This year I will be sharing holiday related quotes here on the blog from books I have read through this year. It is surprising how few quotes there were in general reading, but I think I have come up with something for nearly every day. The most important thing for each day though is finding out who our tour hosts for the day are! Here are our brave people who agreed to be first up!
*Melissa @ Jayne's Books
*Betty @ A Corgi in Southern California
*Rikki @ Rikki's Teleidoscope
*Susan @ You Can Never Have Too Many Books
If you are inspired by the posts that you have seen today, it is not too late to join in. You can still sign up at the sign up post.
My quote for today comes from Emily by Cynthia Harrod-Eagles, which is about a young woman who finds herself living in Russia during the Romanov era.
One evening, after Yenchik and Zansha were in bed, Mamka brought a basket of walnuts and a bowl of milk into the drawing room and put them down on the table.
‘These are the best, barina,” she said to Natasha. “I’ve sorted them out myself. All the shells are nice and clean and smooth.”
“Ah, good. Stay and help us, Mamka – you have the best touch. Yenya, Emilia, come and sit at the table.”
Yenya brought a lighted candle, a stick of sealing wax, and some green wool cut into lengths, and Natasha fetched from her bureau some little paper booklets about two inches square.
“What’s going on?” Emily asked, taking her place beside Tolya.
“We’re going to gild the nuts,” he answered, surprised. “Haven’t you ever done it before? I’ll show you, then.”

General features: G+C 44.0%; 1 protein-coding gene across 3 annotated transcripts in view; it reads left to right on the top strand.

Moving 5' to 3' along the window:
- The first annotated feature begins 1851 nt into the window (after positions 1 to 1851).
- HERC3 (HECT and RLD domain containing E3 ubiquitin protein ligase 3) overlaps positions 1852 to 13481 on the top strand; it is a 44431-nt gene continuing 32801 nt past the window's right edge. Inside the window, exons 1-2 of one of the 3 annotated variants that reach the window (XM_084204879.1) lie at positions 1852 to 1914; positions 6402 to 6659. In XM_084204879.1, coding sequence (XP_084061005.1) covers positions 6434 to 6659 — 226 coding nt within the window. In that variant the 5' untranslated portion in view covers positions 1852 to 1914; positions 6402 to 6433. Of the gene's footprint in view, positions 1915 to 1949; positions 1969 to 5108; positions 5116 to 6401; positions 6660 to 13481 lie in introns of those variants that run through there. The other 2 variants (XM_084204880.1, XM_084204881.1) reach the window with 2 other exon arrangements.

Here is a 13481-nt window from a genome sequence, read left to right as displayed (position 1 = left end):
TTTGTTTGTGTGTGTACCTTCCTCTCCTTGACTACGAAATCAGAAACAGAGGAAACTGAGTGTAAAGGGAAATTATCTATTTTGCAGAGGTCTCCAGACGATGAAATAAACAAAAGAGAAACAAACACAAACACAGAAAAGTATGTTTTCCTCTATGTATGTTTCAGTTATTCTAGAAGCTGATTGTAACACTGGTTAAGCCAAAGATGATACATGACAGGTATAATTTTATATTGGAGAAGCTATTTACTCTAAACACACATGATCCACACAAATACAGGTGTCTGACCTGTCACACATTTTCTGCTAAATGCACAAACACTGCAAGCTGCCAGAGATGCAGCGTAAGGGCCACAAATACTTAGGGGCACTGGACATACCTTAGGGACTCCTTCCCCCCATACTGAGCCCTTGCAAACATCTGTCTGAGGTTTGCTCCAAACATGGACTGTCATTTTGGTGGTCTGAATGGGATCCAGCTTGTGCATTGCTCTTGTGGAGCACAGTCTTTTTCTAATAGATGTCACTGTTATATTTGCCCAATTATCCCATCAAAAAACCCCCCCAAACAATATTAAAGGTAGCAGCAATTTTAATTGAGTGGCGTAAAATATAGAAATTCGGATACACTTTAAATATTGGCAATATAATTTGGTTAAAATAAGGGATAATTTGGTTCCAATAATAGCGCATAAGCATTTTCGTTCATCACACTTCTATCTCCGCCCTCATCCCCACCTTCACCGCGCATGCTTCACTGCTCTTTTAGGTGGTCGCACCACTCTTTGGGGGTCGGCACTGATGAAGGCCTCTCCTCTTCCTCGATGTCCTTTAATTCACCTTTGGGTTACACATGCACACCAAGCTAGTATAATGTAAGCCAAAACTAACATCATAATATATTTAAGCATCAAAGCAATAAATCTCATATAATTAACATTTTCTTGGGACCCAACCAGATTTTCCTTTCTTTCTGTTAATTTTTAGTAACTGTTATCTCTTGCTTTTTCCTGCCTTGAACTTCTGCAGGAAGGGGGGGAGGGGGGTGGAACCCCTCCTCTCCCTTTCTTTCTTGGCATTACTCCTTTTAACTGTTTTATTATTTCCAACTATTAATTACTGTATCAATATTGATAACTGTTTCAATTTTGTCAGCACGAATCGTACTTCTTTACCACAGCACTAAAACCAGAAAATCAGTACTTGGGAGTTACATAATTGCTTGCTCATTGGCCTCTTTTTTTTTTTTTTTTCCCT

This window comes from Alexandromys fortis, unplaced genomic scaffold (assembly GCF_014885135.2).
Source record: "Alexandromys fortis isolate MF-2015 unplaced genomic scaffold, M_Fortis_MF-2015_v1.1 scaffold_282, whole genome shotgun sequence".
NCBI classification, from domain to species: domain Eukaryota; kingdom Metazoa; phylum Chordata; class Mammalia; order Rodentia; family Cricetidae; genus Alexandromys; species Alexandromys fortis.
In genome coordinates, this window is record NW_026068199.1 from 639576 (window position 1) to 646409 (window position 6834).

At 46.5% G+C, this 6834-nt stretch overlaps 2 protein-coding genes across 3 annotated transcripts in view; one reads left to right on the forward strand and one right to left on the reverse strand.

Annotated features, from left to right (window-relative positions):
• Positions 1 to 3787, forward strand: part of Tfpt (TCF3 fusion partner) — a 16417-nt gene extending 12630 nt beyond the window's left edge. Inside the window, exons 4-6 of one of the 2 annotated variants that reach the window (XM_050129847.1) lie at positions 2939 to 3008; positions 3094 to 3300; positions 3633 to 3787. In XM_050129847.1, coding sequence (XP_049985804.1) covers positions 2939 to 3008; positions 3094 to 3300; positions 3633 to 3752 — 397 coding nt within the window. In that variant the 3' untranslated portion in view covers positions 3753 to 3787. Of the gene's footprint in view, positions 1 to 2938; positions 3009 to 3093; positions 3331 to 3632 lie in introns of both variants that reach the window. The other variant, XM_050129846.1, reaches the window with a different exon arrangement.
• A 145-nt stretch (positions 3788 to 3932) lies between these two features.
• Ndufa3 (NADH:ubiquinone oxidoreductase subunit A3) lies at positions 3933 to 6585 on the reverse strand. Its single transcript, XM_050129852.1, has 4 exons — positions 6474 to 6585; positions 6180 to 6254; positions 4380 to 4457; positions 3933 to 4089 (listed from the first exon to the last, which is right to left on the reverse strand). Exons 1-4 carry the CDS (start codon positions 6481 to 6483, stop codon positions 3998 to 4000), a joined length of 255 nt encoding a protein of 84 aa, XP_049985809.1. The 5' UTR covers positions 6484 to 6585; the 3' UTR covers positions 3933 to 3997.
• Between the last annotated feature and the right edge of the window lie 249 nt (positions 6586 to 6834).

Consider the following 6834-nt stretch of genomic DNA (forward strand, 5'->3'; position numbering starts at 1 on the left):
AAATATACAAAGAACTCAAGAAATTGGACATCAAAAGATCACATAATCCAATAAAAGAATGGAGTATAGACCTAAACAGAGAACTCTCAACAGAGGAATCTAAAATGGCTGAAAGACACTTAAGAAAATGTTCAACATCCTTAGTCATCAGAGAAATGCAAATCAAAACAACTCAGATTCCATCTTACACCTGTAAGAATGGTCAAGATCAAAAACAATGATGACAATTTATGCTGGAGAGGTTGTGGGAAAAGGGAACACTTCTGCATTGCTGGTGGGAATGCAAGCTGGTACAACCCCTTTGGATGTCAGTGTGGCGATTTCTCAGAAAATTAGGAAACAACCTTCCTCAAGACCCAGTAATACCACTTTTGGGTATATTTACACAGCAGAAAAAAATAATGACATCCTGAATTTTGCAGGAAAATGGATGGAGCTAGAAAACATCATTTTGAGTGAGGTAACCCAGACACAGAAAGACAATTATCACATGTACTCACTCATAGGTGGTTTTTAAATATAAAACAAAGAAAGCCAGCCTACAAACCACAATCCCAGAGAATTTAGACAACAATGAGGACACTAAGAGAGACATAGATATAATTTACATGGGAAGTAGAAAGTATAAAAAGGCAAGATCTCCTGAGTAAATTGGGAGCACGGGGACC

Each booklet contained twenty thin leaves of pure gold with cigarette paper between them, each leaf so delicate it made the cigarette paper look thick and coarse by comparison.
“To get it out you have to blow on it, like this. Look,” Tolya said. He blew gently, and the almost weightless leaf lifted free of the paper with a faint rustling sound. “Your hands have to be clean, and dry, or the gold comes off on your fingers.”
“Like the bloom on a butterfly’s wings,” Emily said, trying it for herself.
Each nut had to be dipped in the milk, then carefully wrapped in the gold leaf. When they were dry, the two ends of a strand of wool were placed on top of the nut and sealed down with a drop of molten wax to make a loop.
“They’re so beautiful,” Emily said. Gold paint would have been nothing to it, a dull meagre imitation. These nuts shone with all the lustre of pure gold, like little suns, like tiny church cupolas. “What are they for?”
“For hanging on the Christmas tree,” Tolya said, all amazement at her ignorance. You must have seen a Christmas tree before.”
And then from page 160
Before her was the first Christmas tree she had ever seen, stretching right up to the ceiling, ablaze with light, a beautiful, glorious thing against the darkness of the room. It was decorated with the gilded nuts she had helped to make, which shone with the soft brilliance of true gold; with small, polished bell-shaped Christmas apples; with little nets of sweets wrapped in shining foil; with crystal icicles and snowflakes, and silver bells. On the top was a fairy dressed in silver tinsel with a diamond crown: and everything seemed to shimmer in the light from the candles which trembled on the ends of the branches, making a cascade of light, layer upon layer of quivering flames, each surround with its own golden halo.